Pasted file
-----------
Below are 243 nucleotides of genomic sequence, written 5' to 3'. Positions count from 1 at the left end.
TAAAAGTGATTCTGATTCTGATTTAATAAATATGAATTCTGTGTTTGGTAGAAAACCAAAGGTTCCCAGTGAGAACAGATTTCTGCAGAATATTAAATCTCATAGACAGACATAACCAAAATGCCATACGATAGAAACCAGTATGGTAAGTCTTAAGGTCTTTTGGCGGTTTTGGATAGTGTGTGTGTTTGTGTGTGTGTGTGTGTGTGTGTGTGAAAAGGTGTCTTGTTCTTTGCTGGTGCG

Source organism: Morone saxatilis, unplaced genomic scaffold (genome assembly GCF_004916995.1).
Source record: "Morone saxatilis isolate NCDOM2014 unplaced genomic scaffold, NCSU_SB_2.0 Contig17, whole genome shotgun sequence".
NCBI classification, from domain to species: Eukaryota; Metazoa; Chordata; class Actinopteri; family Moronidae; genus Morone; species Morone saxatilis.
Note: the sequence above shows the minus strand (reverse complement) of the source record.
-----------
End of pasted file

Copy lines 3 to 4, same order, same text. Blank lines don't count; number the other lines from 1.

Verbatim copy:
Source organism: Morone saxatilis, unplaced genomic scaffold (genome assembly GCF_004916995.1).
Source record: "Morone saxatilis isolate NCDOM2014 unplaced genomic scaffold, NCSU_SB_2.0 Contig17, whole genome shotgun sequence".